In English, that’s the argument from antiquity or tradition. This one is easy. Just think back to a time when you asked why something was done in your family or community. If the person you asked responded with, “Because that’s the way we’ve always done it,” you got smacked with the argument from tradition. This is what people respond with when they don’t know the reasons or history behind an activity or ritual or whatnot. Instead of researching and finding out why something is done, people just go with the flow.
Tradition may not necessarily be a bad thing. There are lots of community and family traditions that bring people together and provide social value and sometimes entertainment value.
However, it can become a problem when a tradition becomes outdated, dangerous, or detrimental to the progress of a people. There are many examples I can think of involving gender roles or the traditional roles of women in our society. Once upon a time, it was traditional for a woman to stay at home and make babies. Women were also not expected to be as educated as men. These are obviously traditions that can infringe on a woman’s ability to live her life the way she sees fit. Many folks still use these traditions as a means to keep women oppressed or at least to make women feel bad for not following these traditions.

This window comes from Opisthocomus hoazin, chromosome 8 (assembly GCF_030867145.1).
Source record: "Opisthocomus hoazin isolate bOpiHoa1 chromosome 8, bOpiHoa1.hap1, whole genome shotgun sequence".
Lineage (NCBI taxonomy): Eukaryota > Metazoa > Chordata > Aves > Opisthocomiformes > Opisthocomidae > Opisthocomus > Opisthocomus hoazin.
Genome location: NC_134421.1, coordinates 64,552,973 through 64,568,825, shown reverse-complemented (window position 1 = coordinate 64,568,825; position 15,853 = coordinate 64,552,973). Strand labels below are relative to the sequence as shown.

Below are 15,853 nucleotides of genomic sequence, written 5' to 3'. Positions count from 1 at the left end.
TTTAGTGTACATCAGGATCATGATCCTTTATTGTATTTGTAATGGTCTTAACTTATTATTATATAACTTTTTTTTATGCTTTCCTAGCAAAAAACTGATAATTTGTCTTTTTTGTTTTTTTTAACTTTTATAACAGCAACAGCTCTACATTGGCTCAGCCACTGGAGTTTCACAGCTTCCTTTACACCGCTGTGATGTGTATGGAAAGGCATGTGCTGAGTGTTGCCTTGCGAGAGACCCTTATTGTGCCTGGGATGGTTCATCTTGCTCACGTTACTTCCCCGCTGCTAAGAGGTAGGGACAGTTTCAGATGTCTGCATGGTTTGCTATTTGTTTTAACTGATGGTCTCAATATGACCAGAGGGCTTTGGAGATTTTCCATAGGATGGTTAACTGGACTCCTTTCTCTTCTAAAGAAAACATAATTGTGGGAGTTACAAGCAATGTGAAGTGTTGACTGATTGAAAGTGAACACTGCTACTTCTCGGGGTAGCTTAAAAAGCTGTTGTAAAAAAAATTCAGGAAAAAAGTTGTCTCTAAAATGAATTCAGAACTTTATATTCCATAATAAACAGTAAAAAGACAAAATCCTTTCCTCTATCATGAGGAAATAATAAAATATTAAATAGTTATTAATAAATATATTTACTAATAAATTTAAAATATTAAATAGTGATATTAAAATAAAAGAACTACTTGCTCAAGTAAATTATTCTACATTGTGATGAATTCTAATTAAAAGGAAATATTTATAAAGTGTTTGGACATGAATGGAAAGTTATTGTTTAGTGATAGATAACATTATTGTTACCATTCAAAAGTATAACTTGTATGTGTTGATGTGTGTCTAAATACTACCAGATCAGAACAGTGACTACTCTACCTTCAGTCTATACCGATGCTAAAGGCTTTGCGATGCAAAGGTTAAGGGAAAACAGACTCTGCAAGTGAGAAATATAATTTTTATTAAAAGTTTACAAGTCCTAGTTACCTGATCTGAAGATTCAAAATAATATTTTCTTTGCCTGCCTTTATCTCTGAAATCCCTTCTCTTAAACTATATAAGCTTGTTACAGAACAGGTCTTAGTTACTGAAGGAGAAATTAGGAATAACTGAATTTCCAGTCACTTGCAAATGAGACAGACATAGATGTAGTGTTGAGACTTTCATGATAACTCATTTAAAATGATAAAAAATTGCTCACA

It can also be a problem when people assume a long-standing tradition when there is none. The first example that comes to mind is the American Pledge of Allegiance. Nearly every person I come across assumes the pledge has always been stated as it is now. However, the original pledge was different and has been altered many times, the most recent alteration occurring in the 1950s.
Here are a couple lists that include this fallacy:
On the Secular Web